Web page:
Using an Implementation Research Framework to Identify Facilitators and Barriers to Physical Activity and Weight Loss in Appalachia.

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From: Southern Medical Journal(Vol. 115, Issue 3)
Publisher: Southern Medical Association
Document Type: Article
Length: 432 words

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Byline: Tyra Turner, From Health Sciences, Departments of Family Medicine and Neurosurgery, and the Department of Neurosurgery at the Rockefeller Neuroscience Institute, West Virginia University, Morgantown, and Pocahontas Memorial Hospital, Buckeye, West Virginia.; Treah Haggerty; Patricia Dekeseredy; Julie Hare; Cara L. Sedney Abstract OBJECTIVES: West Virginia (WV) is the only state entirely located in Appalachia, a large, mostly rural area in the eastern United States. WV has the highest adult obesity rate in the United States, as well as one of the highest physical inactivity rates. Obesity has been found to be significantly higher in rural counties than in urban counties, and many rural communities do not have the resources to address this growing health concern. It is well documented that healthy eating and becoming more physically active can be successful in reducing weight and managing obesity-related illness. Despite this overwhelming evidence, obesity rates in WV continue to climb. The purpose of this study was to understand the factors associated with obesity in WV and identify what influences the behavior of people in regard to weight loss and exercise. METHODS: Four focus groups were conducted across the state of WV, transcribed, and thematically analyzed to examine the facilitators and barriers associated with healthy behaviors. The Consolidated Framework for Implementation Research (CFIR) was used as an approach to classify characteristics and plan implementation strategies integrating five domains. The CFIR has been used to identify potential barriers and facilitators to interventions and can be used before or during an intervention. In addition, the CFIR has been used as a framework to guide analysis and provide a means to organize intervention stakeholders' perceptions of barriers and facilitators to successful interventions. RESULTS: Participants identified barriers and facilitators across all 5 major domains of the CFIR--intervention characteristics, outer setting (eg, cultural norms, infrastructure), inner setting (eg, access to knowledge), characteristics of individuals, and the implementation process--and 16 subdomains. Participants discussed how socioeconomic, cultural, and environmental factors influenced diet and exercise. Cost, family culture, and limited access to resources (eg, healthy foods, community-based fitness programs, health care) were common themes expressed by participants. CONCLUSIONS: The results of this study identify how individuals living in rural Appalachian view lifestyle changes and what influences their ability to pursue physical activity and healthy eating. Future programs to encourage healthy lifestyles in Appalachia need to consider the characteristics of the given community to achieve the goal of a tailored lifestyle intervention program that is feasible and effective. In addition, the findings suggest that the CFIR can be used to implement and refine intervention strategies that can be used in the real world.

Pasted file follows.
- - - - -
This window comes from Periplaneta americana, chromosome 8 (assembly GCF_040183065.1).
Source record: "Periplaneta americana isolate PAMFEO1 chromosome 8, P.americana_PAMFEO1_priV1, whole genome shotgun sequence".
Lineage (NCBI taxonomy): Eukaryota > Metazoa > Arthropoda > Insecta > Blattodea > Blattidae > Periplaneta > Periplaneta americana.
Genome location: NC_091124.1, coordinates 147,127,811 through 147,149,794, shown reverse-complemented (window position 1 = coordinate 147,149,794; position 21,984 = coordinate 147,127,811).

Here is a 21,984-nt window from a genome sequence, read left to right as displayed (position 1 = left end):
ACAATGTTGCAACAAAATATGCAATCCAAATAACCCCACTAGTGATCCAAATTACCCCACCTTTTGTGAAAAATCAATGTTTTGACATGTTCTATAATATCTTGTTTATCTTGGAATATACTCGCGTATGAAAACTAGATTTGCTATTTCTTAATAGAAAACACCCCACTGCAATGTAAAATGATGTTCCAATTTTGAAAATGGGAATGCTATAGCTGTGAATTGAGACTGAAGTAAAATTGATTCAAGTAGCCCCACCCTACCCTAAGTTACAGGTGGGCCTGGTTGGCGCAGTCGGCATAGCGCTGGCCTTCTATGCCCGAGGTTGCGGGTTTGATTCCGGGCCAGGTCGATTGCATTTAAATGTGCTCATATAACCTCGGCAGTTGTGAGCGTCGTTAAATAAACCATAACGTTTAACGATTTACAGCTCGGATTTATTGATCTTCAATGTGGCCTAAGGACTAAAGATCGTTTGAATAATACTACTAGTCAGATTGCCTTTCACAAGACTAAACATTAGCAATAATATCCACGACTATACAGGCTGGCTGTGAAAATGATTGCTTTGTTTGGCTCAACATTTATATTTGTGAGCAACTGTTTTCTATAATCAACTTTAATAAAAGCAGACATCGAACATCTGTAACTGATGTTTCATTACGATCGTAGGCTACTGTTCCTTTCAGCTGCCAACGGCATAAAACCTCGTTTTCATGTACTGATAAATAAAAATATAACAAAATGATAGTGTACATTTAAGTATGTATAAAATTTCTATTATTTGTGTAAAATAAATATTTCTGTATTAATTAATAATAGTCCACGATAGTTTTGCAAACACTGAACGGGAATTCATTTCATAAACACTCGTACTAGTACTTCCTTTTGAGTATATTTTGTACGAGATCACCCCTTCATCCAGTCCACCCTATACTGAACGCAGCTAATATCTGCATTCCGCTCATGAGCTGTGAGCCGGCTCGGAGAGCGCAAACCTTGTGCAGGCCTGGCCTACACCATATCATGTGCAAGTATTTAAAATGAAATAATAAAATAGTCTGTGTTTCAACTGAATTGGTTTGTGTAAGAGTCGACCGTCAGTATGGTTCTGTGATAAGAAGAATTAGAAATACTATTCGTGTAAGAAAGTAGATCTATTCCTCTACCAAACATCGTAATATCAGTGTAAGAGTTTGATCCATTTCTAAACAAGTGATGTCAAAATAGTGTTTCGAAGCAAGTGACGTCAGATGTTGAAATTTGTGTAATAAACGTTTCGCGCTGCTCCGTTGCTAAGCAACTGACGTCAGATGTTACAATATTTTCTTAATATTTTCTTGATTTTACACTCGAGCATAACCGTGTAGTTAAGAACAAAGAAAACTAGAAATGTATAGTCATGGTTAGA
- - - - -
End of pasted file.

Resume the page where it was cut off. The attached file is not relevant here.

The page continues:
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Gale Document Number: GALE|A694431600